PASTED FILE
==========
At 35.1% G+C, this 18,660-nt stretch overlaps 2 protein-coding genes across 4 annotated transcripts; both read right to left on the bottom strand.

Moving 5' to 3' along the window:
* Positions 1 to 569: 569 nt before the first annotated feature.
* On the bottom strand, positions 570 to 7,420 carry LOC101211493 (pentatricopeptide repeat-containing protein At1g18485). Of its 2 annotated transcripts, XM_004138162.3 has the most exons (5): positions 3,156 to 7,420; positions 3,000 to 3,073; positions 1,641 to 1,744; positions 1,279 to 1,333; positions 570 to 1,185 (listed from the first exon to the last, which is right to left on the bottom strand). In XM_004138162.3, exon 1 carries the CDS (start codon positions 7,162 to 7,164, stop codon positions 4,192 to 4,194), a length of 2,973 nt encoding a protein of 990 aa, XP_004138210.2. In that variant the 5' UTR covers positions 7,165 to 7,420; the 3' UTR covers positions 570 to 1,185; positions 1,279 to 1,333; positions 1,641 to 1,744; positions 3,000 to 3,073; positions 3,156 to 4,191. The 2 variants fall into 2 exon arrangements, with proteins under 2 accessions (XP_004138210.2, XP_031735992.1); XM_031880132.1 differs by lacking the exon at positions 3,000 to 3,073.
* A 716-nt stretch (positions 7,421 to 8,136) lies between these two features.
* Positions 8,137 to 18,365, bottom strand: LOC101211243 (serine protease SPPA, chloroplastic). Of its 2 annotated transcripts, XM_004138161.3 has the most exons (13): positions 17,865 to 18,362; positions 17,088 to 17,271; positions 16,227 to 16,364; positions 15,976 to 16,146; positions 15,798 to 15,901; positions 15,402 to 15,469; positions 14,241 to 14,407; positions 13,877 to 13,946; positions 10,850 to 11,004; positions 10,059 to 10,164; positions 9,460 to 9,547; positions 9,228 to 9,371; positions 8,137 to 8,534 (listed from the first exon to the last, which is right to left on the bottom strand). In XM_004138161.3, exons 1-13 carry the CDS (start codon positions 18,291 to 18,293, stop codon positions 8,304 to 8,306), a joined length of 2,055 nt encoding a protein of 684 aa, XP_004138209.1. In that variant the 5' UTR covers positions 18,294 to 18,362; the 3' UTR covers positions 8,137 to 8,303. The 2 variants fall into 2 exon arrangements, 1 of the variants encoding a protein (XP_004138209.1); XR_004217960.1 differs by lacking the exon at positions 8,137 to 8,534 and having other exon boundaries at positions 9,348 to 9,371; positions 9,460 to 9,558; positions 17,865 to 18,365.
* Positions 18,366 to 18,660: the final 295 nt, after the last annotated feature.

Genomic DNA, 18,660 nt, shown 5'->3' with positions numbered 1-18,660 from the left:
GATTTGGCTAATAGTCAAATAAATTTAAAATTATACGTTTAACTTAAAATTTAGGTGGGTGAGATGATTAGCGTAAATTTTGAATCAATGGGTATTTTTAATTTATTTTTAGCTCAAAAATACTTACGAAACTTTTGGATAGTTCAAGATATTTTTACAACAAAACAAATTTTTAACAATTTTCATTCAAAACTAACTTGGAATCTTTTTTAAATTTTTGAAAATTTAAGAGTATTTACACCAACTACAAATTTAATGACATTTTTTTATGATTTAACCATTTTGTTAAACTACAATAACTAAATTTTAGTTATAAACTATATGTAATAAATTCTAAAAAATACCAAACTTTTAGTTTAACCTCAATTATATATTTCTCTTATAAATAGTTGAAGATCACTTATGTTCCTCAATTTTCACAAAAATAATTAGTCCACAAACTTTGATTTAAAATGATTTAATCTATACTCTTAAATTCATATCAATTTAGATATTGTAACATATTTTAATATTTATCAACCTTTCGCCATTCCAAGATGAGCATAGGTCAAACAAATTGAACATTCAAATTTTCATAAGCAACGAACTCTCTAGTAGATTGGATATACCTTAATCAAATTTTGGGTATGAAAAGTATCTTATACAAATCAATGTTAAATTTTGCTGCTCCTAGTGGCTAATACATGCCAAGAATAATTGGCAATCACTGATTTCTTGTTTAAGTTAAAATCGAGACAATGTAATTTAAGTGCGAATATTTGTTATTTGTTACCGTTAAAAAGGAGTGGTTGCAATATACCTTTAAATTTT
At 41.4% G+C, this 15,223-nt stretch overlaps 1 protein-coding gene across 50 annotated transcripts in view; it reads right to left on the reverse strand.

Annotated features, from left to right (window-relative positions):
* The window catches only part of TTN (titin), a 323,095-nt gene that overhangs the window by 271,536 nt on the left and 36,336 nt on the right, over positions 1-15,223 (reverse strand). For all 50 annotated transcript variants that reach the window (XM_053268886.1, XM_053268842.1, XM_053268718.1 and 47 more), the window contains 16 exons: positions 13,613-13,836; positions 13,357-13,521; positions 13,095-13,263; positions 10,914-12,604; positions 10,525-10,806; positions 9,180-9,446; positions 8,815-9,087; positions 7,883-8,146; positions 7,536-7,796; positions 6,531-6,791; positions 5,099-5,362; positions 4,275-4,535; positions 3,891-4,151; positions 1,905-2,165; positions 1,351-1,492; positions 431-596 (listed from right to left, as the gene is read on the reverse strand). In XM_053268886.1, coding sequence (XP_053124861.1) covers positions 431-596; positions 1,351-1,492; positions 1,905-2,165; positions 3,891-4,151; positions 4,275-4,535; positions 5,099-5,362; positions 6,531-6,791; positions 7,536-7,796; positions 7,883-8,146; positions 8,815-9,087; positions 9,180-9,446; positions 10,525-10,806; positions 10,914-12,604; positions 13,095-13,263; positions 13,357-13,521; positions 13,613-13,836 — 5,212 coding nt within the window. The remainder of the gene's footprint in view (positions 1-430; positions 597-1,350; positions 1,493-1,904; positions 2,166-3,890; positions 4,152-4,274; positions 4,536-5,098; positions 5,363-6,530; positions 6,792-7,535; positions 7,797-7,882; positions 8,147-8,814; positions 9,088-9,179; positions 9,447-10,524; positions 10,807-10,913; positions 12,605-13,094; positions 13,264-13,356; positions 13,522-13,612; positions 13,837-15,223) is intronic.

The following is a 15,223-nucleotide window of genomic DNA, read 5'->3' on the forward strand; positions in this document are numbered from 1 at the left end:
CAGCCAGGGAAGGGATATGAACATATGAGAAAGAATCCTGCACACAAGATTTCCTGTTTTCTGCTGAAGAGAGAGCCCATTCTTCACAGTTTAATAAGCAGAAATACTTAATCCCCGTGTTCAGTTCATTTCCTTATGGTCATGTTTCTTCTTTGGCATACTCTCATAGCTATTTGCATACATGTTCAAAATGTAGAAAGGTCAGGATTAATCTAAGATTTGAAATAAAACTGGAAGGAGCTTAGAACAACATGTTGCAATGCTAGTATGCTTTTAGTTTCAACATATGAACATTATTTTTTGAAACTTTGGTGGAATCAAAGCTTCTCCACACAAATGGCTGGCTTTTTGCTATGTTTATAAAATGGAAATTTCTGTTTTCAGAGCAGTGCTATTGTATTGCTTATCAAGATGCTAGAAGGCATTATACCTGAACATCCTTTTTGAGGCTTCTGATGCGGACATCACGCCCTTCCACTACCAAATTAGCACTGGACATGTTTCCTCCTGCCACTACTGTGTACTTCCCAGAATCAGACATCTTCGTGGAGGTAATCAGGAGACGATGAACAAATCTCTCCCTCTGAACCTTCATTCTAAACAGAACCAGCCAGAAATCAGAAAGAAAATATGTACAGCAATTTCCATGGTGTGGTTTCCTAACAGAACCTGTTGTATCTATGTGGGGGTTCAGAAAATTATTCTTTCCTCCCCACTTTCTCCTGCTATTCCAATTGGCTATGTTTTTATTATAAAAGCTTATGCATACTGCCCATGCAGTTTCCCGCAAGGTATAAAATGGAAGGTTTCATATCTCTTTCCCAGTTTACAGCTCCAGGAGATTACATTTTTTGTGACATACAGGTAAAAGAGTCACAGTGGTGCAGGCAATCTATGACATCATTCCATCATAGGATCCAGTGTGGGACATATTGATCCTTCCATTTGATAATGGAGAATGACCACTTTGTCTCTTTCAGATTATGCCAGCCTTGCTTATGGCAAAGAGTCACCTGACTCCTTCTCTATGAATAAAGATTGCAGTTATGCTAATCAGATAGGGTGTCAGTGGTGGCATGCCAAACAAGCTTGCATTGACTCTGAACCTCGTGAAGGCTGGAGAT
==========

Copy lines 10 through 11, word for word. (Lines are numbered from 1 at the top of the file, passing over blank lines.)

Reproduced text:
At 41.4% G+C, this 15,223-nt stretch overlaps 1 protein-coding gene across 50 annotated transcripts in view; it reads right to left on the reverse strand.

Annotated features, from left to right (window-relative positions):